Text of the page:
Chicago's long-awaited bikeway and elevated park, The 606, opened last weekend (on 6/6, no less) to a rush of pedestrians and cyclists who were eager to test out the new 2.7-mile trail after years of planning, design and construction. The public park remains extremely popular in the sunny week following its debut. https://vimeo.com/130217662 Formerly called the Bloomingdale Trail, the former railroad has been likened to New York City's High Line, but it is quite different—the 606 is as much a highway for bikes as anything else, due in part to its having been largely funded through the U.S. Department of Transportation's Congestion Mitigation and Air Quality (CMAQ) improvement program. For those who haven't had a chance to visit the trail, Steven Vance of Streetsblog snapped this time-lapse video of a recent bike ride that covers the length of the trail, which runs through the West Side neighborhoods of Humboldt Park, Logan Square, Wicker Park, and West Town. (Vance is also a contributor to AN.) https://instagram.com/p/3tlNEuERTh/ Michael Van Valkenburgh Associates led the design of the trail, which slopes slightly at various points throughout its length to slow bike traffic and suggest spaces for community events. Several access points connect the elevated trail to parks and city streets below. Meanwhile with The 606 up and running, affordable housing advocates are worried the popular park could help swell the tide of gentrification sweeping out longtime neighborhood residents. https://instagram.com/p/3t4zaOCP0J/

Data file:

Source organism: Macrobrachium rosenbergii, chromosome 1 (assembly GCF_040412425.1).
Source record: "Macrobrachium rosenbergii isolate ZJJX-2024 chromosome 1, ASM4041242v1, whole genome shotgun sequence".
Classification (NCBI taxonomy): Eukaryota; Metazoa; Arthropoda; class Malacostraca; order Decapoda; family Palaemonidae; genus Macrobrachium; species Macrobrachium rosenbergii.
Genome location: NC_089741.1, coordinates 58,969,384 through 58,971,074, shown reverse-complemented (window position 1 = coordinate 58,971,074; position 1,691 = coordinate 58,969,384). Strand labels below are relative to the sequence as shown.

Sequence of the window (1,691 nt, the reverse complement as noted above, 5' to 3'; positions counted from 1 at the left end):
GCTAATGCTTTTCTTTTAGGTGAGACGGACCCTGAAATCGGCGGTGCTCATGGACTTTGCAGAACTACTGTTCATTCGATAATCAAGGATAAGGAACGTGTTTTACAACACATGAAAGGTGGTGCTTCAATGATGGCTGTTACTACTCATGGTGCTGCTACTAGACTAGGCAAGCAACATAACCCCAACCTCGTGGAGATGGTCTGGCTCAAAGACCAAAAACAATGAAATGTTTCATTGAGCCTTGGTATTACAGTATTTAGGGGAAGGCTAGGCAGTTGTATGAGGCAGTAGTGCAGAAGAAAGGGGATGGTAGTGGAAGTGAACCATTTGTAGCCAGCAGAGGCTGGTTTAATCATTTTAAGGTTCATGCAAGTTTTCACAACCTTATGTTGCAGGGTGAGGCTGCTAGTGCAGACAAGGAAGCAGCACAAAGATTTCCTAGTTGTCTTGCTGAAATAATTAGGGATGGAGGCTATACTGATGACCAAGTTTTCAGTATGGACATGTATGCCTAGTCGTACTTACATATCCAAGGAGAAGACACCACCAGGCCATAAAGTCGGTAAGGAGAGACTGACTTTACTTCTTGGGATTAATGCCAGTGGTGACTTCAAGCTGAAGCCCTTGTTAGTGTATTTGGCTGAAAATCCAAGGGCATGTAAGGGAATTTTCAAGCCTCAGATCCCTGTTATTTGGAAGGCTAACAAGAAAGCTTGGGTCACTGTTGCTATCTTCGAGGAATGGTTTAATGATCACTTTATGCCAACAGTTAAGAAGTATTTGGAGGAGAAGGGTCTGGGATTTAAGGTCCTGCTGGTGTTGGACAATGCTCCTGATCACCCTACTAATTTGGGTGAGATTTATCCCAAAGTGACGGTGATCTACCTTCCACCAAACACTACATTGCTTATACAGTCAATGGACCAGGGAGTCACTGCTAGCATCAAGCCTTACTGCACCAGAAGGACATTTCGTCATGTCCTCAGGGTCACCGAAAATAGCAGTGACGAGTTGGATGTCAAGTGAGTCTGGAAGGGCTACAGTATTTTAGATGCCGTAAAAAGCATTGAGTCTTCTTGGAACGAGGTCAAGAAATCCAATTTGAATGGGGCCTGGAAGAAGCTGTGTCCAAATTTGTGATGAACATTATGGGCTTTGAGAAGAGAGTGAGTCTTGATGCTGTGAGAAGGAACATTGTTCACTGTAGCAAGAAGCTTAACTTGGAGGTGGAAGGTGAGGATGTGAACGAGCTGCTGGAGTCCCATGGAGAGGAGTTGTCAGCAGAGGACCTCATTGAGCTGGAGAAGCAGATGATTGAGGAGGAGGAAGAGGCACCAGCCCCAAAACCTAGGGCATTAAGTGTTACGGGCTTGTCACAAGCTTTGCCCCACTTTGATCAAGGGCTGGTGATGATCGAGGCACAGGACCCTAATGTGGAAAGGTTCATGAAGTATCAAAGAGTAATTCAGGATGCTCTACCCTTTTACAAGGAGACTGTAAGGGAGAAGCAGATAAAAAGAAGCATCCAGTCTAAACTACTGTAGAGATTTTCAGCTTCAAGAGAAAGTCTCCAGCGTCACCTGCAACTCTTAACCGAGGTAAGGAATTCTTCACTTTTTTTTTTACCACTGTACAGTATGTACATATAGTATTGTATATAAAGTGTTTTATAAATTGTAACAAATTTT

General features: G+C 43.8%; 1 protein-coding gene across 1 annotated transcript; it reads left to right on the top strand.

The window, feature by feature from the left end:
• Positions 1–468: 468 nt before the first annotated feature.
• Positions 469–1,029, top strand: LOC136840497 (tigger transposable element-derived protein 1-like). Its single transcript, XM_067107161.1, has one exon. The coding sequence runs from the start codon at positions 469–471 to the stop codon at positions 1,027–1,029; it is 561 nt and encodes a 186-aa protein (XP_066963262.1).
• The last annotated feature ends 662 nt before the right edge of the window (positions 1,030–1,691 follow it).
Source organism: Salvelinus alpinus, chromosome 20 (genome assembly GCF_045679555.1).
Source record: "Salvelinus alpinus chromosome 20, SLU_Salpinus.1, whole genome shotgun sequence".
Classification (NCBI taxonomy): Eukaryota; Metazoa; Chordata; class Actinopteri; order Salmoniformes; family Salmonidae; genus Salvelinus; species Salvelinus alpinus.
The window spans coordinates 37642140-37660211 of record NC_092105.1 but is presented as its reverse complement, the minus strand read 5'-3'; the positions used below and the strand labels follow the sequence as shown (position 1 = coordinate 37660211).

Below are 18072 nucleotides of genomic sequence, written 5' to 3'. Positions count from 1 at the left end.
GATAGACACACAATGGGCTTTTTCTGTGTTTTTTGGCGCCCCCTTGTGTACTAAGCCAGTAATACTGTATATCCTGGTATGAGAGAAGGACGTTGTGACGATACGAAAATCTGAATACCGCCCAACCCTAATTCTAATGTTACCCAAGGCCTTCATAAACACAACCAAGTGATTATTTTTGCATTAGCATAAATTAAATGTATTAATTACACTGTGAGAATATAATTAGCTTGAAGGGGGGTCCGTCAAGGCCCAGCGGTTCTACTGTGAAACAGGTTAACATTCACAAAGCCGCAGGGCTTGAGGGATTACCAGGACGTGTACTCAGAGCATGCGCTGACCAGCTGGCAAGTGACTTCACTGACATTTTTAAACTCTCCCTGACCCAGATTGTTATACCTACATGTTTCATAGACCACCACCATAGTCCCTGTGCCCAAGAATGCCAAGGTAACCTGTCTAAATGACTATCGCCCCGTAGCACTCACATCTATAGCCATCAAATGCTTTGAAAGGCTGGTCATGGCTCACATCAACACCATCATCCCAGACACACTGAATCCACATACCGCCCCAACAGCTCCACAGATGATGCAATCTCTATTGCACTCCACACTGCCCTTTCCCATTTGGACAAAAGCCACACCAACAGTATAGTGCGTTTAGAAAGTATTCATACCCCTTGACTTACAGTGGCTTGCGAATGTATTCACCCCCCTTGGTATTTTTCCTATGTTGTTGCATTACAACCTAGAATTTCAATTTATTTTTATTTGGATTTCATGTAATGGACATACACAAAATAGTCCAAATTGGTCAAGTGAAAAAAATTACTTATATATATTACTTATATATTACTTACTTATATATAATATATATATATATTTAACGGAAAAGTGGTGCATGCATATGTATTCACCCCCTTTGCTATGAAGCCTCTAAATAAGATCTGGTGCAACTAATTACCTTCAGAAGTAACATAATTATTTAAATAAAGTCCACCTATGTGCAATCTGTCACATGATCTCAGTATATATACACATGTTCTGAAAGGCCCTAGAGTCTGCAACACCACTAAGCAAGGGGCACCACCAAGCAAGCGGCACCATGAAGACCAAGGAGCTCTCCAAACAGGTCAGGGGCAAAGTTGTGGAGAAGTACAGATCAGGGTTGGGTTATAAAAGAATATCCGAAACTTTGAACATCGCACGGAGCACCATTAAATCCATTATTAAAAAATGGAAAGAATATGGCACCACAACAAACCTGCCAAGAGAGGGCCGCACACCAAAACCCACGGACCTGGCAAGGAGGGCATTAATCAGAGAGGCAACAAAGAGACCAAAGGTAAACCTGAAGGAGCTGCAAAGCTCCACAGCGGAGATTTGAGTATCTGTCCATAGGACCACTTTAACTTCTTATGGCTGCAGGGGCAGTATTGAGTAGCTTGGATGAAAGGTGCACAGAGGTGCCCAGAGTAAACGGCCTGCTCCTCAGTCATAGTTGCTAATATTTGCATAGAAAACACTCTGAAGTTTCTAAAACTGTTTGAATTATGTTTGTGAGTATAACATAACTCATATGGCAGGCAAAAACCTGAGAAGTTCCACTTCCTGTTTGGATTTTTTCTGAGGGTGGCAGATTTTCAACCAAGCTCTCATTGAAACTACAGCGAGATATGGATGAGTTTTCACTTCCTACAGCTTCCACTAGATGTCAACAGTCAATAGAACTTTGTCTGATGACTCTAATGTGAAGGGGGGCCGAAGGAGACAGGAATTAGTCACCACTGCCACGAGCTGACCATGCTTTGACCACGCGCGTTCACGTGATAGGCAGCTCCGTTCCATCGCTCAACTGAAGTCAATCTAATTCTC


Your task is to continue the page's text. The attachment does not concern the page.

Posts tagged with "Elevated Parks":
The winners of the AIA New York's biennial design competition have been been announced. The Emerging New York Architects (ENYA) committee selected from 120 proposals submitted as a part of QueensWay Connection: Elevating the Public Realm, which was intended to drum up ideas that would contribute to the proposed re-purposing of an elevated railway in Queens. Entrants were tasked with designing a vertical gateway for the elevated viaduct portion of the 3.5 mile–long track currently under consideration for the High Line treatment. A jury consisting of Claire Weisz of WXY Architecture + Urban Design, Matthew Johnson of Diller Scofidio + Renfro and project manager of the High Line, and Margaret Newman from the New York Department of Transportation among others convened on January 18th to anoint Carrie Wibert the winner and recipient of the $5000 ENYA prize. Nikolay Martynov's Queens Bilboard finished second, followed by Song Deng's Make It! Grow It! Jessica Shomekaer won the Student Prize while Queens local Hyontek Yoon received honorable mention for Upside Down Bridge. These proposals, along with others submitted to the competition will go on display July 17th in an exhibition at the Center for Architecture that will be supplemented by a series of discussion panels. The exhibit should come on the heels of the completion of the ongoing feasibility study undertaken by WXY and dlandstudio Landscape Architecture & Architecture. The project is not without its detractors, with some locals clamoring for the re-activation of the track for rail transportation as a means of alleviating congestion in the borough. Advocates of the Queensway question the feasibility of such a move and also claim that the park would link communities, improve quality of life, and enable safer bike and foot traffic.